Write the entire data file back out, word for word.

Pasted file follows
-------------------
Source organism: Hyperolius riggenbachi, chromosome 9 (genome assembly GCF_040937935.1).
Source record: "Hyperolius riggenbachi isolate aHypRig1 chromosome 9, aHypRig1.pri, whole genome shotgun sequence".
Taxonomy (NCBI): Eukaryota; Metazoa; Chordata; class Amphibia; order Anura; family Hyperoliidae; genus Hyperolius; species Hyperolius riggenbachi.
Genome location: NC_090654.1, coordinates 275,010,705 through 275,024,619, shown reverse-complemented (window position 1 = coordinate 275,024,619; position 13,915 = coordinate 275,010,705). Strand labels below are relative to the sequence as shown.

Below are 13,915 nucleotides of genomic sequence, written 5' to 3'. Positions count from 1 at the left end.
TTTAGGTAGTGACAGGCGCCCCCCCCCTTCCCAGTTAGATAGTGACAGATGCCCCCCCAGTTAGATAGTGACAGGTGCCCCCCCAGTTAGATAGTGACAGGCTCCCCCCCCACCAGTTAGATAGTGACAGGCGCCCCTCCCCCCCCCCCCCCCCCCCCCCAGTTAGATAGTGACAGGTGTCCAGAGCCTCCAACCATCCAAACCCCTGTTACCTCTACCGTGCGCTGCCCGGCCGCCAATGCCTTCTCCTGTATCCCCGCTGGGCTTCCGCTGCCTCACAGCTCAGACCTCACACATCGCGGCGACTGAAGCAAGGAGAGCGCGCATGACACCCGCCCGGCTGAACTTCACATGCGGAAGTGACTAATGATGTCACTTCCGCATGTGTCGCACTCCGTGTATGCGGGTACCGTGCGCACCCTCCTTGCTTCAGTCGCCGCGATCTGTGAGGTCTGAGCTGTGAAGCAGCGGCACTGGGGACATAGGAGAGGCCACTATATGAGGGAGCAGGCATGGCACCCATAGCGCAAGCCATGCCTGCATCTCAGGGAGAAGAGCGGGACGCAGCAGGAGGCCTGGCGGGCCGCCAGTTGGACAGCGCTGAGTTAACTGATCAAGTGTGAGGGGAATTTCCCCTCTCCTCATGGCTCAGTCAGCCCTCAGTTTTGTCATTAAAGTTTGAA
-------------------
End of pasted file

Source organism: Hyperolius riggenbachi, chromosome 9 (genome assembly GCF_040937935.1).
Source record: "Hyperolius riggenbachi isolate aHypRig1 chromosome 9, aHypRig1.pri, whole genome shotgun sequence".
Taxonomy (NCBI): Eukaryota; Metazoa; Chordata; class Amphibia; order Anura; family Hyperoliidae; genus Hyperolius; species Hyperolius riggenbachi.
Genome location: NC_090654.1, coordinates 275,010,705 through 275,024,619, shown reverse-complemented (window position 1 = coordinate 275,024,619; position 13,915 = coordinate 275,010,705). Strand labels below are relative to the sequence as shown.

Below are 13,915 nucleotides of genomic sequence, written 5' to 3'. Positions count from 1 at the left end.
TTTAGGTAGTGACAGGCGCCCCCCCCCTTCCCAGTTAGATAGTGACAGATGCCCCCCCAGTTAGATAGTGACAGGTGCCCCCCCAGTTAGATAGTGACAGGCTCCCCCCCCACCAGTTAGATAGTGACAGGCGCCCCTCCCCCCCCCCCCCCCCCCCCCCAGTTAGATAGTGACAGGTGTCCAGAGCCTCCAACCATCCAAACCCCTGTTACCTCTACCGTGCGCTGCCCGGCCGCCAATGCCTTCTCCTGTATCCCCGCTGGGCTTCCGCTGCCTCACAGCTCAGACCTCACACATCGCGGCGACTGAAGCAAGGAGAGCGCGCATGACACCCGCCCGGCTGAACTTCACATGCGGAAGTGACTAATGATGTCACTTCCGCATGTGTCGCACTCCGTGTATGCGGGTACCGTGCGCACCCTCCTTGCTTCAGTCGCCGCGATCTGTGAGGTCTGAGCTGTGAAGCAGCGGCACTGGGGACATAGGAGAGGCCACTATATGAGGGAGCAGGCATGGCACCCATAGCGCAAGCCATGCCTGCATCTCAGGGAGAAGAGCGGGACGCAGCAGGAGGCCTGGCGGGCCGCCAGTTGGACAGCGCTGAGTTAACTGATCAAGTGTGAGGGGAATTTCCCCTCTCCTCATGGCTCAGTCAGCCCTCAGTTTTGTCATTAAAGTTTGAA